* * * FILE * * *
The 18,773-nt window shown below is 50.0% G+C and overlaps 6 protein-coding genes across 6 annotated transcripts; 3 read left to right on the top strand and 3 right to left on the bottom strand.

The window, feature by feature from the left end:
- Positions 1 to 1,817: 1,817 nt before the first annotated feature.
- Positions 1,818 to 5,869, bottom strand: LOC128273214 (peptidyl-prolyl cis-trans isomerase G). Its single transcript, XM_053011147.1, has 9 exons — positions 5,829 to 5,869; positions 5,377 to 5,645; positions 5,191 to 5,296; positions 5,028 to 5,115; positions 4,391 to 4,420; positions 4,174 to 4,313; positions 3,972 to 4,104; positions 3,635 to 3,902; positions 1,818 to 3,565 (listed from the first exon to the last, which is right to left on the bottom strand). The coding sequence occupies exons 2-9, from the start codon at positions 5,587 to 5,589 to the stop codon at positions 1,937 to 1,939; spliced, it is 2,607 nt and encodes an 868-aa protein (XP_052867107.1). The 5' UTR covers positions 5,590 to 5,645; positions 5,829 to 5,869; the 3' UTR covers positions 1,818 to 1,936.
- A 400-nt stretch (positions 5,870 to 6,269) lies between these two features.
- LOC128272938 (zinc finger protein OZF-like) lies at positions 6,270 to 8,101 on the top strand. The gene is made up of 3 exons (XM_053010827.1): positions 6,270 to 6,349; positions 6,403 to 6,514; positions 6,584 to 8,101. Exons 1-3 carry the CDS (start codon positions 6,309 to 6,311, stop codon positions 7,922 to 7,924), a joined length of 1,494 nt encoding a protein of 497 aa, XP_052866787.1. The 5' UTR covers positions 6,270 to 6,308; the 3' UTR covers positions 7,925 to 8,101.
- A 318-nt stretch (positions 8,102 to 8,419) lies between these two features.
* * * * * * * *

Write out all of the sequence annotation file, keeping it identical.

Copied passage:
The 18,773-nt window shown below is 50.0% G+C and overlaps 6 protein-coding genes across 6 annotated transcripts; 3 read left to right on the top strand and 3 right to left on the bottom strand.

The window, feature by feature from the left end:
- Positions 1 to 1,817: 1,817 nt before the first annotated feature.
- Positions 1,818 to 5,869, bottom strand: LOC128273214 (peptidyl-prolyl cis-trans isomerase G). Its single transcript, XM_053011147.1, has 9 exons — positions 5,829 to 5,869; positions 5,377 to 5,645; positions 5,191 to 5,296; positions 5,028 to 5,115; positions 4,391 to 4,420; positions 4,174 to 4,313; positions 3,972 to 4,104; positions 3,635 to 3,902; positions 1,818 to 3,565 (listed from the first exon to the last, which is right to left on the bottom strand). The coding sequence occupies exons 2-9, from the start codon at positions 5,587 to 5,589 to the stop codon at positions 1,937 to 1,939; spliced, it is 2,607 nt and encodes an 868-aa protein (XP_052867107.1). The 5' UTR covers positions 5,590 to 5,645; positions 5,829 to 5,869; the 3' UTR covers positions 1,818 to 1,936.
- A 400-nt stretch (positions 5,870 to 6,269) lies between these two features.
- LOC128272938 (zinc finger protein OZF-like) lies at positions 6,270 to 8,101 on the top strand. The gene is made up of 3 exons (XM_053010827.1): positions 6,270 to 6,349; positions 6,403 to 6,514; positions 6,584 to 8,101. Exons 1-3 carry the CDS (start codon positions 6,309 to 6,311, stop codon positions 7,922 to 7,924), a joined length of 1,494 nt encoding a protein of 497 aa, XP_052866787.1. The 5' UTR covers positions 6,270 to 6,308; the 3' UTR covers positions 7,925 to 8,101.
- A 318-nt stretch (positions 8,102 to 8,419) lies between these two features.